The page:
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Philadelphia Cracks Minority Sub Scam

Friday, May 10, 2013

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Nearly a dozen public housing contractors in Philadelphia have admitted paying a minority-owned business for its name to circumvent the city’s anti-discrimination contract rules.

In what authorities call a “widespread” problem, the Philadelphia Office of the Inspector General has found that 11 prime contractors paid JHS & Sons Supply Company of Philadelphia for its name and minority-owned business certification to get around city contract laws.


UGI HVAC "colluded" with other parties in a minority contractor scheme, authorities said. UGI paid the City of Philadelphia $100,000 in a settlement.

The irregularities were uncovered during an investigation of 19 Philadelphia Housing Development Corporation contracts.

9 Agreements and Counting

So far, the city has signed a no-fault settlement agreement with one prime contractor and has negotiated compliance agreements with eight others.

“It was clear from the beginning that this problem was widespread,” said city Inspector General Amy L. Kurland. “These settlements meet our goal of ensuring that companies comply with our antidiscrimination requirements. Our mission is to bring companies into compliance, not to put them out of business.”

Contractors Fined, Suspended

Investigators first discovered that prime contractors were using JHS to get around city requirements in a public housing weatherization contract with UGI HVAC Inc. UGI describes itself as a 127-year-old provider of HVAC, weatherization, plumbing and fuel line services. With four offices, the company serves 15 counties around Philadelphia.

In that case, the Inspector General’s office “established that William Betz Jr. Inc. had colluded with JHS and UGI to make it appear that JHS had provided equipment and supplies when Betz was, in fact, the supplier.”

In January 2012, the city signed a no-fault settlement agreement with UGI, which agreed to pay the city $100,000; increase minority-business participation in future contracts; and adopt new policies and procedures to comply with the city’s anti-discrimination requirements.

The city also removed JHS from the Office of Economic Opportunity’s registry of certified minority-owned businesses. JHS could not be reached for comment Thursday (May 9). The company was labeled as "closed" on yellowpages.com.

No-Fault Settlement

In October 2012, the city signed a no-fault settlement agreement with Betz, which agreed to pay the city $128,000, comply with the provisions of an Equal Opportunity Procedures Policy, and “voluntarily declare itself ineligible to participate in city contracts for two years,” the Office of Inspector General said.

The case led to the adoption of Executive Order 03-12, which strengthened Philadelphia’s anti-discrimination policies and made it more difficult for companies to hire sham minority-, woman- and disabled-owned businesses (M/W/DSBEs) as subcontractors.

All of the contracts in which JHS posed as a working minority subcontractor were signed before JHS was removed from the OEO registry, authorities said.

More Cases

After the UGI case, additional investigation revealed that JHS had provided no services to the 10 other prime contractors that had identified it as a subcontractor for 18 PHDC contracts ranging in value from $100,000 to $350,000.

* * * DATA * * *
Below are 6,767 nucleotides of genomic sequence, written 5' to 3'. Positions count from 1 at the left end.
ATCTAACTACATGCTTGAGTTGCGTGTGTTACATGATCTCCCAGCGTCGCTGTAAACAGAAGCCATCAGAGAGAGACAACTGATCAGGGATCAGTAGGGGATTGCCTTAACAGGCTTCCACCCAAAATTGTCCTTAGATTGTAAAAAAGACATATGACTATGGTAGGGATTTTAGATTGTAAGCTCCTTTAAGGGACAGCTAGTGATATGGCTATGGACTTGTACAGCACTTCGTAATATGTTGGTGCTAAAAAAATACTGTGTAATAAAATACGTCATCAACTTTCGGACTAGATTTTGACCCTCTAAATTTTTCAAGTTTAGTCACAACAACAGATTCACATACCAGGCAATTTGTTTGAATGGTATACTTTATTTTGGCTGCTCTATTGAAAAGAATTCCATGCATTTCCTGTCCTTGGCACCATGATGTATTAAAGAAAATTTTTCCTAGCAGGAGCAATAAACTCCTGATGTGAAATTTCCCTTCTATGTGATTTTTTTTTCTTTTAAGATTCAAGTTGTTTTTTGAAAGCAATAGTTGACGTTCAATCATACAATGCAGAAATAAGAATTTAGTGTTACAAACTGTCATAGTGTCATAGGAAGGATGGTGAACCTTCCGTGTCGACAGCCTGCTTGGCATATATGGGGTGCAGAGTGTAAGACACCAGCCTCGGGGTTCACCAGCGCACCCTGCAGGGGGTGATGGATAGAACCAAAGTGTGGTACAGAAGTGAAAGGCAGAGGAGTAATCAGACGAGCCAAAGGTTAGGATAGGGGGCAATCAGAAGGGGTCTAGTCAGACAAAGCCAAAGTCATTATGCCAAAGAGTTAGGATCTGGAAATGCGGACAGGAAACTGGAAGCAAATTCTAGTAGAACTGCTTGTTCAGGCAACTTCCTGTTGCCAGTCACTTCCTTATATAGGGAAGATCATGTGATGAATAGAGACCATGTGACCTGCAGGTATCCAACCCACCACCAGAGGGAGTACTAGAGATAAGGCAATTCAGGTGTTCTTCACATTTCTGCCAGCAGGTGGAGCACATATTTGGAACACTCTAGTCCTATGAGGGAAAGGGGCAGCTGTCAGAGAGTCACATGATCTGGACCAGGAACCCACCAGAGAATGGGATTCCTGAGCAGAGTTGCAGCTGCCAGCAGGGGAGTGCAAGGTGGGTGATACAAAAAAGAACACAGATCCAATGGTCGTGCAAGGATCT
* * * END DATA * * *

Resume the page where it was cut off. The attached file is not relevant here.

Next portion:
Those contractors are Burke Plumbing & Heating Inc.; Clements Brothers and Sister Inc.; DMC Environmental Group Inc.; Buzz Duzz Plumbing, Heating, & Air Conditioning Inc.; Edward Hughes and Sons Inc.; Martin Johnson Plumbing and Heating Inc.; Paragon Contracting; J.J. Magnatta Inc.; John Stevenson Inc.; and S. Murawski & Sons.

Go-Betweens and Pass-Throughs

In most cases, authorities said, “Betz facilitated the arrangement between JHS and the prime contractor, providing JHS’ minority business certification and the supplies necessary to complete the job.”

As a result, Betz received more than $640,000 worth of business that was intended for legitimate minority-owned companies. JHS received at least $70,000 for “acting as a pass-through,” authorities said.

The city says most of the contractors that used JHS as a minority pass-through “were small businesses that did not fully understand the city’s anti-discrimination requirements.”

The contractors “reached out to other contractors or suppliers for advice on how to comply with the requirements when they should have sought help from the Office of Economic Opportunity,” the Inspector General’s Office said.

No Fines

Despite UGI’s violation of the city’s antidiscrimination policies, the compliance agreement with the remaining prime contractors “is general in scope” and does not include any fines.

“The purpose of the compliance agreement is to clarify the contractors’ legal obligation to provide meaningful opportunities for M/W/DSBEs and to educate the contractors about the assistance that the Office of Economic Opportunity can provide when searching for a qualified M/W/DSBE,” the city said.

“Moving forward, these prime contractors now understand what is required under Executive Order 03-12 and are expected to follow the City’s policies on M/W/DSBE participation.”

Following is a summary provided by the Office of Inspector General of the contracts involved in the scheme.

Prime Contracts Involving JHS


Number of

PHDC Contracts



Amount Paid

to Betz






















Buzz Duzz














Martin Johnson











J.J. Magnatta



















Tagged categories: Contracts; Enforcement; Government contracts; Laws and litigation; Residential contractors; Subcontractors

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